Low Oil Prices Offer Uneven Economic Effect

Low prices impact state economies
Low prices impact state economies

As consumers enjoy the benefits of plunging gasoline prices this holiday season, it is still unclear how cheaper crude will impact the overall health of the U.S. economy.

One Washington think tank has estimated that, though many parts of the country will experience a slight economic stimulus in 2015, the lower oil prices will bring a significant downturn in the economic health of energy dependent states.

Unprecedented production in the United States shale plays have contributed to an increase in worldwide oil supplies, resulting in gasoline prices plummeting to their lowest level in almost five years. This has proven to be an economic boom of sorts to American families who are pocketing an additional $25-$75 per month. An additional perk will come as reduced fuel costs will eventually affect the pricing of consumer goods and services.

Stephen Brown with Resources for the Future writes that, “The reduction in oil prices provides US consumers with what amounts to an annual increase in disposable income of $350 billion (about 2.0 percent of US GDP) through reduced prices for gasoline, diesel fuel, other petroleum products, and goods and services whose production uses petroleum products. The average US household will see a raw gain that amounts to $2,790 per year.

The economic picture is not so rosy for everyone. Energy producers and states that are heavily invested in oil production will take a hit in 2015. Some companies have announced they will slash their budgets, with many predicting cuts in their exploration efforts. This will have a ripple effect that will impact local economies and support industries as tax revenues are reduced and layoffs are inevitable.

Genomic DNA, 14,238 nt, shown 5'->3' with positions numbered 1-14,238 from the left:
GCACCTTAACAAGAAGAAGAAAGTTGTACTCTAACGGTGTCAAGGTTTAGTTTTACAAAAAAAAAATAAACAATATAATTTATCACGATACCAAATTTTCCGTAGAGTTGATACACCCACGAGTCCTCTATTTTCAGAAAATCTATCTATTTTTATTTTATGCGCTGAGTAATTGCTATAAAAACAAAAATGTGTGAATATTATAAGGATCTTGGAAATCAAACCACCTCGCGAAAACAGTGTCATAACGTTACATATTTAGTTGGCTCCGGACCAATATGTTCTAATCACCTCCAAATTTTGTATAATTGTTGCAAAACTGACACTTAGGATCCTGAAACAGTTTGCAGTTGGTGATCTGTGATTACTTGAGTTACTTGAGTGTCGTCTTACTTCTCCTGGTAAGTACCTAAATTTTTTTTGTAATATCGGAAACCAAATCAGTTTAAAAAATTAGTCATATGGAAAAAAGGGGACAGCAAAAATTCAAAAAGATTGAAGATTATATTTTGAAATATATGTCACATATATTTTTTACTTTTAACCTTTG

Download the entire report from rff.com.

Bakken Study Analyzes Impact of Oil Prices on Development

Bakken Well Recovery Costs Graph
Bakken Well Recovery Costs Graph

Bismarck, ND-based KLJ Engineering recently completed a study commissioned by the North Dakota legislature to provide decision makers with data about the Bakken's potential economic impact on the state through 2019.

The full KLJ report, released in September of 2014, focused on 19 oil & gas producing counties in North Dakota, and incorporated three approaches to forecast the sustainability of oil and gas production:

  • Economic analysis of the Bakken and Three Forks formation
  • Projections of population, employment and housing needs
  • Potential for CO2 enhanced oil recovery (EOR)

Of particular interest to industry is the impact of falling oil prices on future development. Earlier this month, Lynn Helms, the Dir. of North Dakota's Department of Mineral Resources (DMR), said two things could hurt production: low oil prices and new flaring regulations.

Read more: Bakken Development Threats on the Horizon

The KLJ study provided some interesting insight into how oil prices would impact production based on (IP) rates. In the core areas for development (McKenzie, Williams, Mountrail and Dunn Counties) most wells are well above 1,000 b/d, but on the fringes of these core areas, IP rates tend to be lower.

According to the study, at the $70 per barrel price, a well IP of 500 b/d would never recover its costs. In order to recover well costs within 5 years, a 500 b/d IP well would need oil prices to exceed $100 per barrel. In stark contrast, modeling sensitivity scenarios such as large drops in prices down to $35 per barrel with high IP wells, which are common in parts of the Bakken/Three Forks, still have positive economic returns. Based on modeling outputs, IPs of 500 b/d or less will not be attractive to companies if well costs equal $7.5 million, and oil prices are in the vicinity of the 2014 average price of $85 per barrel. Conversely wells in the 500 to 750 bpd IP range are attractive, but susceptible to oil price fluctuations. Wells having at least 1,000 bpd IPs are attractive at current or higher oil prices, and for the most part, will still be attractive even with a reduction in oil prices. In discussions with industry representatives, companies generally expect to recover costs in three years or less, and a five-year payback time frame would be acceptable only in very unusual circumstances.

BakkenShale.com will provide additional details and commentary centered around the KLJ study in future posts.